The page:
Weekly Wire
Weekly Alibi Why Save Apple?

Because It's Important

By David O. Dabney

AUGUST 11, 1997:  Many Apple supporters are much like the American left-wing intellectuals that supported Communism in the '30s. These supporters continued to back Soviet-style communism even as reports of starvation, corruption and executions started reaching the United States. Even now, as the Macintosh market share continues its free fall, most of the fellow traveler's voices promoting the Mac continue to only get louder and more hysterical.

At the Mac industry's largest trade show, MacWorld Boston, one attendee was asked about the overall mood of the convention. He answered: "It's like being at a deathwatch." Even with the release of OS 8, Apple has lost its CEO (Gil Amelio) and several members of its board, with more resignations to come according to the rumors. Apple is very much a company in a coma, with the attendant family of software developers, who have staked their living on its survival, and a determined set of other supporters, who have staked perhaps their own ego on its survival, crowding around the sick bed, arguing and quarreling with the doctors on the best treatment. With all this speculation and hand-wringing the question becomes why is Apple so important? After all, less than 6 percent of all computers sold run the Mac OS.

I can sum it up in one word: competition, the one thing that has made the computer industry so viable in the past 20 years. It is competition that breeds change and expansion, and it is competition that gets Microsoft, far and away the biggest player in the home computer market, off its butt to innovate (or at least copy the best).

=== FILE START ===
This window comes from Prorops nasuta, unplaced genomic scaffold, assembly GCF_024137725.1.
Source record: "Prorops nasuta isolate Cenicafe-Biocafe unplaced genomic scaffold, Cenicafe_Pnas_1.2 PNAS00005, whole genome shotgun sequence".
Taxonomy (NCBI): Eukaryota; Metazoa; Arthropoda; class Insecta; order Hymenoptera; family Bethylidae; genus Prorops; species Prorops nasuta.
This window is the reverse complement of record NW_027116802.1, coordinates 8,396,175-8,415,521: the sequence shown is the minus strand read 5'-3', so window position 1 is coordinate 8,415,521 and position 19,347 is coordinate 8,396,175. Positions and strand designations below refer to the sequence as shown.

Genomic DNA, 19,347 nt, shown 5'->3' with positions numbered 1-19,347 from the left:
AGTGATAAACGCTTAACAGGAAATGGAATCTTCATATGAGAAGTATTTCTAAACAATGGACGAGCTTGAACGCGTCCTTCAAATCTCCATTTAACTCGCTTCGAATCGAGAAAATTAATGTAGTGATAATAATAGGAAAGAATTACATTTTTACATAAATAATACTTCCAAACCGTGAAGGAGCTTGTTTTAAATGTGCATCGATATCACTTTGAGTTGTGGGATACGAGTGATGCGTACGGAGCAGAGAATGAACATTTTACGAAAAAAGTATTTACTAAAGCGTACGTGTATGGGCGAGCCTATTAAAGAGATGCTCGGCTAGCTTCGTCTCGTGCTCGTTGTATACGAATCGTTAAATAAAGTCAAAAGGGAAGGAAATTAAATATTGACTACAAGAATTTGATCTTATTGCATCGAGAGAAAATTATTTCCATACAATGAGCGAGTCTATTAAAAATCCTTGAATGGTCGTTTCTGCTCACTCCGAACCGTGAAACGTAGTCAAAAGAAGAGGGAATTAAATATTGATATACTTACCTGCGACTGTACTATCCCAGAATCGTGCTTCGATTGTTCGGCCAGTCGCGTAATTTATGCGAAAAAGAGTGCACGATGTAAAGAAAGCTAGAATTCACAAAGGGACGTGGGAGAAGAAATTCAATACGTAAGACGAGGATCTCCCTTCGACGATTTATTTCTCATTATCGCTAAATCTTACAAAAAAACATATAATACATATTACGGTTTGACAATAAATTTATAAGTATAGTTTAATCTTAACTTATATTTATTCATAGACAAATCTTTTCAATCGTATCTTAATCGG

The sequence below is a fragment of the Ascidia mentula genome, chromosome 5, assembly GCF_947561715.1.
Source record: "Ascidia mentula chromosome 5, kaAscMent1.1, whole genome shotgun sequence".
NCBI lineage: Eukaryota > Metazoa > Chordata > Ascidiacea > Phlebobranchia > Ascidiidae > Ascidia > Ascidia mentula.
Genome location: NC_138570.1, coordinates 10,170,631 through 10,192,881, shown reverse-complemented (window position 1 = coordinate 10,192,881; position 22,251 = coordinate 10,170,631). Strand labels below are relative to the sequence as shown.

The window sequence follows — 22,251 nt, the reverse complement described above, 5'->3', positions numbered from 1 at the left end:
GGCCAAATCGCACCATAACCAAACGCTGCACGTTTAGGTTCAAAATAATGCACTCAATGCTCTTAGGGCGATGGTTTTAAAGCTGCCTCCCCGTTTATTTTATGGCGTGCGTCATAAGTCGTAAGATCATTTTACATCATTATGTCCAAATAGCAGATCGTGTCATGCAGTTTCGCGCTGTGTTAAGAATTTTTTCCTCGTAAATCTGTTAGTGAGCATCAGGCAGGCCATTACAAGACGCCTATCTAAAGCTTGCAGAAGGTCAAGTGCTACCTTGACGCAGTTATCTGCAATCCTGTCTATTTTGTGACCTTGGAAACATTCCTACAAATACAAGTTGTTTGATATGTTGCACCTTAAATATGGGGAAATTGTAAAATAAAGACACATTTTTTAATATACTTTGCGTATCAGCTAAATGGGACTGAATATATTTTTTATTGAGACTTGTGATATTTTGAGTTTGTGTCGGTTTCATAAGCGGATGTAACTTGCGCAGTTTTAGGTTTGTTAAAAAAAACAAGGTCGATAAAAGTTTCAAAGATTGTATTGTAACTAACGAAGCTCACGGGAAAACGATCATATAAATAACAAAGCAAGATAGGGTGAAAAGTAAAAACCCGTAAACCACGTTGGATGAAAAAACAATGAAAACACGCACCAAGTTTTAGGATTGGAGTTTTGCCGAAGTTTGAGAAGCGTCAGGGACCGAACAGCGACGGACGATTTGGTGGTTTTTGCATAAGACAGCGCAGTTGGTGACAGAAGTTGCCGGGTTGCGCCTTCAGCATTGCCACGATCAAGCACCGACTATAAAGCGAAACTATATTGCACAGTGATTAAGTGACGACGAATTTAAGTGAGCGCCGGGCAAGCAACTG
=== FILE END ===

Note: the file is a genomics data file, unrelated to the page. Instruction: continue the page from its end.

Microsoft is a classic reaction company, doing only what it needs to get by. Two examples point out Microsoft's lack of vision: the Mac OS and the growth of the Internet. There is no one who seriously believes that Microsoft would have ever thought of creating Windows or Windows 95 if they had not felt the heat from the Macintosh. You only have to use Windows for about five minutes to get the idea that they did their best to copy the Mac without getting sued. (It's true that the Macintosh interface borrowed much of its look and feel from research done at Xerox's Palo Alto Research Center (PARC), but that was a full 10 years before the creation of the first Macintosh. And besides, Xerox never even manufactured an operating system with the research. It simply languished in PARC's facility.)

In addition, when Microsoft saw the exponential increase of the Internet as an entertainment and information medium, it literally re-invented itself to take advantage of this emerging market. Not only has it tried to play copy and catch up in the browser game with Microsoft Explorer, but it's also currently trying to use its marketing muscle to create other forms of Internet-based entertainment like Slate (www.slate.com), MSNBC (a cable channel partnership with NBC's news division) and the Microsoft Network.

It's true that, aside from Microsoft, there are many other operating systems out there like Linux, a free version of Unix, and the BeOS that could take the Mac OS's place. However, they neither have the ease of use (Linux) or the installed software and hardware base (BeOS) that the Mac does.

Apple's message, in the beginning, was "a computer for the rest of us," and that still hasn't changed, even with their corporate troubles. In the beginning, they knew they were an underdog, but with imagination they thought they could undermine at least some of the hegemony of the Microsoft juggernaut. And they did, for a while. They forced companies like Microsoft to include some of Apple's best ideas in their products, like the graphical user interface and Quicktime, making the personal computer not only more useful but more fun. Let's hope, for the sake of innovation, they can continue that course.

--David O. Dabney


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